As news began to emerge of a large chemical weapons attack near Damascus, it quickly became clear that an intervention was a very real possibility. Two governments assumed their familiar positions at the vanguard of a political campaign in support of armed intervention. The US and UK found themselves arguing that the Assad government was responsible, without providing any proof to the public. With these two governments making claims about the weapons of a Middle-Eastern government and arguing for military action, the inevitable comparisons to the Iraq War were quickly drawn. David Cameron’s failure to win parliamentary approval for a strike led some to argue that his government and others remain hindered by the disastrous operation the UK involved itself in one decade ago. But this might be a specious narrative. There are indications that the UK parliament’s unwillingness to approve military action is more than a symptom of lingering political consequences. Instead, it can be seen as a startling reassertion of public discretion and democratic constraints on western foreign policy.
Observers can hardly be blamed for noting the similarities between the Iraq War and the Syria crisis. A US-led, western campaign in the Middle-East based on concerns about weapons of mass destruction is bound to spur peoples’ memories. But in other respects the Syrian crisis is a mirror image of the Iraq War. The US is now led by a Democratic President, while the UK has a Conservative Prime Minister. Furthermore, the most vocal advocate for intervention has arguably been the French Socialist President François Hollande, in stark contrast to the ostensibly more right leaning Jaques Chirac whose opposition to the Iraq War temporarily soured Franco-American relations. There are, of course explanations for these inversions. The left-right reversal in the US and UK is perhaps nothing more than an indication of how little daylight there is between the poles of both countries’ mainstream political spectrums. As for France, Hollande’s remarkably enthusiastic endorsement of military action might be viewed by some as an indication of how unconstrained the French state is, having foregone the chastening experience endured by its allies in Iraq. Nevertheless, it is worth remembering that for all of the similarities between 2003 and 2013, there are some significant differences as well.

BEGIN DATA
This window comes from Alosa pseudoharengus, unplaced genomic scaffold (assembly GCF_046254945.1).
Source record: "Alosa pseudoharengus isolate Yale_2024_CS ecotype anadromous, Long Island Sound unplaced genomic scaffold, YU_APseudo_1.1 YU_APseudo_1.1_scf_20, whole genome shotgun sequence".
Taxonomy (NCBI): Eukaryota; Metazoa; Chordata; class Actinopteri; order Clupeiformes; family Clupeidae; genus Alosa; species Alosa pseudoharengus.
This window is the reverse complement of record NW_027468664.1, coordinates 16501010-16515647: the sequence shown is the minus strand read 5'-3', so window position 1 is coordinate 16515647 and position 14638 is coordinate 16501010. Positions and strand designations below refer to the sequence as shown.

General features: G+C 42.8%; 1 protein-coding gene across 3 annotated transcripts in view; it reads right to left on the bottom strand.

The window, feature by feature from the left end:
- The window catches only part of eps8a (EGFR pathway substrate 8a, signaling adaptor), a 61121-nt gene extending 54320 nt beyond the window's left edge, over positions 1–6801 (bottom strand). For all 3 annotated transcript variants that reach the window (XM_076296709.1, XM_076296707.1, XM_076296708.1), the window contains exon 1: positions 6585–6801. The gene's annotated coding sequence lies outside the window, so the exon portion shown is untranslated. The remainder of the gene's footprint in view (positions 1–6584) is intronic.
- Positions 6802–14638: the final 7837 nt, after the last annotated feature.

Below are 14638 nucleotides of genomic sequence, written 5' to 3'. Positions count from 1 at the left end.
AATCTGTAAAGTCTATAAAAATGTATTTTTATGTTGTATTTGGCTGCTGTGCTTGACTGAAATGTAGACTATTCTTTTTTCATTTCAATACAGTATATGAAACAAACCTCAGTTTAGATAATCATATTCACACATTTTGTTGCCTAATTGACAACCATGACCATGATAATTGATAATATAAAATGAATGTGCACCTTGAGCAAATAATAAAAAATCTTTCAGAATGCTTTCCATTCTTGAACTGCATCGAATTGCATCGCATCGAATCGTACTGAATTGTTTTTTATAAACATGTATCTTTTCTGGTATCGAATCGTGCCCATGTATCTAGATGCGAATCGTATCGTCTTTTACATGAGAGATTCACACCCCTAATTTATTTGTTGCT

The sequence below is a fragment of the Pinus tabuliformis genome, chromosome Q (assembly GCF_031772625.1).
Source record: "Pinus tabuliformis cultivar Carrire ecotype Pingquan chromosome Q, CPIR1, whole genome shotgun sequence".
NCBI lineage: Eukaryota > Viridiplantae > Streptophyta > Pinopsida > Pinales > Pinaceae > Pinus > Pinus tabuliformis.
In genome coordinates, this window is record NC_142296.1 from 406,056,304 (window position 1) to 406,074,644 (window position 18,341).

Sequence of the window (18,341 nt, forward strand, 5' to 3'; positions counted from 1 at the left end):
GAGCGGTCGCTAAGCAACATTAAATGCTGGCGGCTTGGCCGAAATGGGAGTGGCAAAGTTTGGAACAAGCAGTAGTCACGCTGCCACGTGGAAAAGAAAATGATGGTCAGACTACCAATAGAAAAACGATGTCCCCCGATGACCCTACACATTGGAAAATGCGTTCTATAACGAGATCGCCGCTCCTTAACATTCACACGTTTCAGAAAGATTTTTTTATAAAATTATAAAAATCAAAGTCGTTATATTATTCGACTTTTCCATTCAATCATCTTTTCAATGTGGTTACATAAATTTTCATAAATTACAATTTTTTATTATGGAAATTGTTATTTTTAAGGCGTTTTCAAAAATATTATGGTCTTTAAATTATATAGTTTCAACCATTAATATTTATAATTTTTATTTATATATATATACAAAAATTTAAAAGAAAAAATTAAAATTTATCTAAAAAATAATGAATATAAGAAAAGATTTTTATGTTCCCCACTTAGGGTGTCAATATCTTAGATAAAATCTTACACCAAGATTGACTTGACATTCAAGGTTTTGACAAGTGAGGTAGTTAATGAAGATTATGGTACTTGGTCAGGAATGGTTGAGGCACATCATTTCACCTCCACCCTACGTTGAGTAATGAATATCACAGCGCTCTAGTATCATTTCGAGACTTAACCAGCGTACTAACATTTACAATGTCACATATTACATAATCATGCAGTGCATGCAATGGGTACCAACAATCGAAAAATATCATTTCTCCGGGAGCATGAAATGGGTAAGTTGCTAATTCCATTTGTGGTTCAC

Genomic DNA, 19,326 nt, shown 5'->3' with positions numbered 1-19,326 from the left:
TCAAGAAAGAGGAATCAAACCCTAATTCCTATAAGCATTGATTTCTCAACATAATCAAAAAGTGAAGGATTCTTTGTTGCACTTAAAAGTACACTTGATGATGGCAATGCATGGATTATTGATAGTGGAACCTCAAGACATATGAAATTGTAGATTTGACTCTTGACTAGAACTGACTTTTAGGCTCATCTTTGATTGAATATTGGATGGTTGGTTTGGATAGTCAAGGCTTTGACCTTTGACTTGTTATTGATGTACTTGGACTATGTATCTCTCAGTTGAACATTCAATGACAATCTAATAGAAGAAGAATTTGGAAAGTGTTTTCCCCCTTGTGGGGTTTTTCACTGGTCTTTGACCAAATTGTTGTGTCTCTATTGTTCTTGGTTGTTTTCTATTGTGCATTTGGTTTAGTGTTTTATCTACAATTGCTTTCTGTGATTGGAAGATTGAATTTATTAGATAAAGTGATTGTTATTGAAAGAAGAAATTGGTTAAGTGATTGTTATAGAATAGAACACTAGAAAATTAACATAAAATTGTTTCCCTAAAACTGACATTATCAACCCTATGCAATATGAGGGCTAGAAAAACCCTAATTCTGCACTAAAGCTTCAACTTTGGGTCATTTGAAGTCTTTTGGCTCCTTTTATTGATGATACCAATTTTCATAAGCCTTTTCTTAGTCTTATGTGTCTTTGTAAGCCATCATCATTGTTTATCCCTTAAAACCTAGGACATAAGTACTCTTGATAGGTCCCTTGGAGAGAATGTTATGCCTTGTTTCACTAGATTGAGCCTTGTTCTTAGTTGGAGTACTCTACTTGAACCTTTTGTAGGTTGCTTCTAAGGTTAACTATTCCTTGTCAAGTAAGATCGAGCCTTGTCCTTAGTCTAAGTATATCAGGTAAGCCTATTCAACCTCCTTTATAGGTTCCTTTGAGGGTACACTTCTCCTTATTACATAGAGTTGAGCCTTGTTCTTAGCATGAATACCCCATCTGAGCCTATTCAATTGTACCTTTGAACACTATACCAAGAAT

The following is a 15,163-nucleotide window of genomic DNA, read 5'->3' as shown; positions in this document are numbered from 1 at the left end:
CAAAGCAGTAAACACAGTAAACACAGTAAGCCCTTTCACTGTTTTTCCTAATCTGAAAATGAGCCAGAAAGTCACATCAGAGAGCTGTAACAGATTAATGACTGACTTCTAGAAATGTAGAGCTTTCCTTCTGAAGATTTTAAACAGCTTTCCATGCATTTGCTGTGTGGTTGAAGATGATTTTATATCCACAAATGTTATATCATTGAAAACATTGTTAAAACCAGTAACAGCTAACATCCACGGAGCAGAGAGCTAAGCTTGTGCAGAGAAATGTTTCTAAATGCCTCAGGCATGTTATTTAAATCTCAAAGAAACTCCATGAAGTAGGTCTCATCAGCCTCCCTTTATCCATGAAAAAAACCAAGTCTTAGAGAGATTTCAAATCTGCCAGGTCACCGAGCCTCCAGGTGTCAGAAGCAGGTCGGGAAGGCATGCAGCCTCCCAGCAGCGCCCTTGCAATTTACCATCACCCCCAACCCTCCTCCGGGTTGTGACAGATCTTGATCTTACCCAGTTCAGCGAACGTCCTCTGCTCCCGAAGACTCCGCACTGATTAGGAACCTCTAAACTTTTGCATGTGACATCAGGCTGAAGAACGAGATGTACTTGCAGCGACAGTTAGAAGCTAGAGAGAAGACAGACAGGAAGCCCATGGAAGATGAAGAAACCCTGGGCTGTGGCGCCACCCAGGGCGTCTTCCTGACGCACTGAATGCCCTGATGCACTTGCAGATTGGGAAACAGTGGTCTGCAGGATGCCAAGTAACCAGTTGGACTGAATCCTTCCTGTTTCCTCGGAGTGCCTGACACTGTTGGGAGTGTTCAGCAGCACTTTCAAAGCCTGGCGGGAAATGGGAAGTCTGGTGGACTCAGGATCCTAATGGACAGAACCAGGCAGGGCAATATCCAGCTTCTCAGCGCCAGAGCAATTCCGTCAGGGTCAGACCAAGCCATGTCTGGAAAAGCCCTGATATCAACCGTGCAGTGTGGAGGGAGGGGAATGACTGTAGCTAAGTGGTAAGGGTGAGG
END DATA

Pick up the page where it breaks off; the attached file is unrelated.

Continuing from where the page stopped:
The most significant flaw in the narrative that the UK’s decision to stay out of Syria is the result of its participation in the Iraq War is the relative ease with which the Libya intervention was initiated. Though unpopular in some circles, the Libyan mission faced no great parliamentary obstacles, and there was no indication that Cameron was particularly concerned with testing the domestic political waters before embarking on the mission even when it seemed to exceed its UN mandate. It is unlikely that a Syrian intervention is being approached with increased public scepticism for purely geopolitical reasons. An alleged gassing of hundreds – perhaps over one thousand people – is surely as much cause for intervention as the threatened attack on a city that preceded the campaign in Libya. Nevertheless, western governments have had great difficulty convincing their constituents that it is time for yet another intervention.
To some limited extent, war weariness is a viable explanation for this turn of events, but it is also possible that the accumulation of these missions has rendered western populations more discerning and les complaisant. In this sense, the opposition to intervention is as much the by-product of Libya as it is Iraq. The transformation of a no-fly zone over Libya into an air force for the rebels did not go unnoticed, nor did the chaos that followed the intervention’s conclusion. Furthermore, the Arab Spring has not followed the western media’s popular narratives, which largely overlooked the continuity of authoritarianism in Egypt following its “revolution”. In other words, recent years have been quite unpredictable, and this has left western populations less deferential to their leaders, who in turn must accommodate a more sceptical audience.
Since the end of the Cold War, rhetoric of humanitarianism and international norms has been at the forefront of justifications for armed intervention. It began with NATO’s operations in Yugoslavia, re-established prominence during the crisis in Libya, and more recently was employed by the French in Mali. All of these operations were subjected to extensive, sometimes compelling, critiques. But the language of human rights, norms, and international responsibilities seemed to prevent any criticism from gaining currency. The recent developments in the UK may be an indication that this era is coming to an end. This is perhaps because of heightened frustration and scepticism of western polities or the weaknesses of the interventionist arguments in relation to Syria. More probably, it is some combination of the two. What this means for international security and the Atlantic community remains to be seen, but no one should assume that this is simply a matter of the UK and other western governments stepping out of the Iraq War’s shadow.